I’m a lucky researcher. Every time I say my research is about journalism and AI, people seem to be in awe, or at least genuinely interested in what I’m doing. But I often sense a bit of disappointment when they realize I don’t have any stories about a robot takeover or James Bond-like gadgets solving all of journalism problems up my sleeve.
That’s because the deployment of AI within newsrooms is still very much a work in progress. At the moment, news organizations, fact-checking networks and research centers alike are only exploring how to best use machine learning for journalistic purposes. Among these projects are a computer program able to verify politicians’ claims almost live or algorithms that can sort through a vast amount of investigative materials to dig out hidden gems. But so far, the most popular use of machine learning in journalism has to do with the auto generation of news stories, also known as automated journalism.
Automated journalism started to make its way across newsrooms a decade ago, first to automate homicide stories at The Los Angeles Times, and then was picked by other news organizations like The Washington Post, The Associated Press, Le Monde and The BBC to cover predictable events such as sports and election results.
Although automated journalism’s effects on readers is well documented (studies generally show that readers trust automated news, but find them a bit boring), little is known about the way it impacts media practitioners. Prevailing discourses tend to be as much about doomsday scenarios like the “end of the human journalist” as they are about idealistic visions like the rise of “cybernetic newsrooms.”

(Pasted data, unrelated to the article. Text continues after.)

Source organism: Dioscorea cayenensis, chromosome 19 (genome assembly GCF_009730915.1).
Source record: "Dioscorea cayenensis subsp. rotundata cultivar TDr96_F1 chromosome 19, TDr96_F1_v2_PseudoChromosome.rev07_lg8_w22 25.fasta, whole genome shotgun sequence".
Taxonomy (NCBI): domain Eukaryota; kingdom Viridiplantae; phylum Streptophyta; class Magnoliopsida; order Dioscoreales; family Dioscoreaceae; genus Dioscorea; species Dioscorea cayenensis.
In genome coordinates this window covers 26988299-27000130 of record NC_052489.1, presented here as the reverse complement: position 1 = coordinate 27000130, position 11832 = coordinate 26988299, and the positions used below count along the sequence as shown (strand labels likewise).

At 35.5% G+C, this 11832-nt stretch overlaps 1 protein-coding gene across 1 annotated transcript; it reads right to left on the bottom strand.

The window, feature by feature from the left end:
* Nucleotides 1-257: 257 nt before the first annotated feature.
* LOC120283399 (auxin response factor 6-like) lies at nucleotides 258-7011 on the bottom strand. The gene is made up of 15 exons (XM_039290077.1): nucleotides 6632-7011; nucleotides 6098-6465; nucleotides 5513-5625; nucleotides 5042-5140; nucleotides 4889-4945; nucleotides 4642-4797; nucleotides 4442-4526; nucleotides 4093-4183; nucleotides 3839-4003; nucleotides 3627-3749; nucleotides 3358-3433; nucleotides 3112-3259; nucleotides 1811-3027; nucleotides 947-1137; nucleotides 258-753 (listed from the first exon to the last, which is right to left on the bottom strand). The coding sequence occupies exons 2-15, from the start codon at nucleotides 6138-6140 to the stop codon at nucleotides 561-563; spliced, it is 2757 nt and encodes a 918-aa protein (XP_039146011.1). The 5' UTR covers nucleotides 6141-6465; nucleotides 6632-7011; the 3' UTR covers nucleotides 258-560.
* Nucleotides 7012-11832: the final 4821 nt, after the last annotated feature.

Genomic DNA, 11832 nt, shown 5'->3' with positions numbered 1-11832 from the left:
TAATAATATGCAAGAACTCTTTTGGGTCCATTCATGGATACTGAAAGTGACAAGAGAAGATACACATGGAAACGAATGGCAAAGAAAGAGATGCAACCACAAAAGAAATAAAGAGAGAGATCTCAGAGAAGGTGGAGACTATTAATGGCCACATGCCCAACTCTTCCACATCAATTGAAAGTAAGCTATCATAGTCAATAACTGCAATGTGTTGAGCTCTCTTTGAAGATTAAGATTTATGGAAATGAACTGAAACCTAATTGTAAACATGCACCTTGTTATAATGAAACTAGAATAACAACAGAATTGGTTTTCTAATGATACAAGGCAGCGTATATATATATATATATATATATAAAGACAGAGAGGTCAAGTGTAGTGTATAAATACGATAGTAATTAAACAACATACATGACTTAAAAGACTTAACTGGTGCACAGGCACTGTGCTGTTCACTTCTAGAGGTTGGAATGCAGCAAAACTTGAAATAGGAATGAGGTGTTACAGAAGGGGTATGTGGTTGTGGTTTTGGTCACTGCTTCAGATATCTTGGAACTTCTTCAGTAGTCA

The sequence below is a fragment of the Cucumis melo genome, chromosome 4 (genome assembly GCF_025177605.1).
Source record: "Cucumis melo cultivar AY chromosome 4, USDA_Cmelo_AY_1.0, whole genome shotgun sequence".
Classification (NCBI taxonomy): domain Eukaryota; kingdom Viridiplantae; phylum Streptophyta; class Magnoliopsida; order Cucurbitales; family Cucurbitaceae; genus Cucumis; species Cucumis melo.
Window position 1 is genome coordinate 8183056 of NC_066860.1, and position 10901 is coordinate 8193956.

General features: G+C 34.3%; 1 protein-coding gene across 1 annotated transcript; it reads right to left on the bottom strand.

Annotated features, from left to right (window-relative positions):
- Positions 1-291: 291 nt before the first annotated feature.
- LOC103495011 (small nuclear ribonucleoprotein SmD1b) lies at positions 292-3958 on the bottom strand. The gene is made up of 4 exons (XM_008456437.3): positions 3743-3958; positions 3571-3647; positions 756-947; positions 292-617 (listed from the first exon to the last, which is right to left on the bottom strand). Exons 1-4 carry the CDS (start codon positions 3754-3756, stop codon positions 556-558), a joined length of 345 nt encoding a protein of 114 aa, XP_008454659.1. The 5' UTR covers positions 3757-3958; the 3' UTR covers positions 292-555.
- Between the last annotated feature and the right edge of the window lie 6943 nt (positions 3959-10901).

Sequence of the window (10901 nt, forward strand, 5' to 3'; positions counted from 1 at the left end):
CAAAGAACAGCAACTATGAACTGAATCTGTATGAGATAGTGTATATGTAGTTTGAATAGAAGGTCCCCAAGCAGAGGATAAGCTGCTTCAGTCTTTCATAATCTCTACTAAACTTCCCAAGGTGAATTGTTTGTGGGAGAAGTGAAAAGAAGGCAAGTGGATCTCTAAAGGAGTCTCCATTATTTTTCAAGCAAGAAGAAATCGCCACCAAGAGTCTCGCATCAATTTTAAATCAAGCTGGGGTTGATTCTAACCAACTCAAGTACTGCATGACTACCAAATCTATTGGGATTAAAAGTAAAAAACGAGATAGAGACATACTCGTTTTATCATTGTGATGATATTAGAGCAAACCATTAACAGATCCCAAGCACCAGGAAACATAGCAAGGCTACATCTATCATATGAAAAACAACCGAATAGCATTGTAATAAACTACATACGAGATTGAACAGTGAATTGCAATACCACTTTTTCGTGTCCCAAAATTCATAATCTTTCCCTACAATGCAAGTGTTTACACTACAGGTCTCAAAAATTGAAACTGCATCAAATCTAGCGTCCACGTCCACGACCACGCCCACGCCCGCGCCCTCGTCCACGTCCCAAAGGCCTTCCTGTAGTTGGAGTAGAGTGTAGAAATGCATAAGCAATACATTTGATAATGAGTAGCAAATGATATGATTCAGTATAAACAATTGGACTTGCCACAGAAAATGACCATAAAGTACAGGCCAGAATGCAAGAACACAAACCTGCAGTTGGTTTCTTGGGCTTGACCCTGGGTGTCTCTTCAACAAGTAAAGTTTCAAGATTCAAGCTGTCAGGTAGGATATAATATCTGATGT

What my thesis does is to strike somehow a balance between those two extremes: yes, automated journalism comes along with opportunities such as reducing journalists’ workload so they can focus on more in-depth forms of journalism, like investigative reporting or public affairs, but could also carry critical aspects if, for instance journalists exercise less critical thinking or are exposed to algorithmic biases.
To investigate this, I’m using an analytical framework based on Bourdieu’s Field Theory to understand whether automated journalism drives external forces to influence the work of journalists (for instance, are journalists relieved from routine work by automated news redeployed to in-depth journalism or rather to click-bait stories?) or if, on the contrary, it genuinely leads to journalistic excellence (could journalists and automated news actually work together in an harmonious man-machine marriage?).
Once this framework has equipped me with a list of key dimensions to consider, I’m planning to conduct fieldwork within newsrooms in order to document these aspects. In the end, I will be able to provide news organizations with a roadmap on how to best implement automated journalism strategies. But I also believe that my framework can be used to study other applications of machine learning in journalism, and even, to a certain extent, in other highly skilled domains such as law and medicine.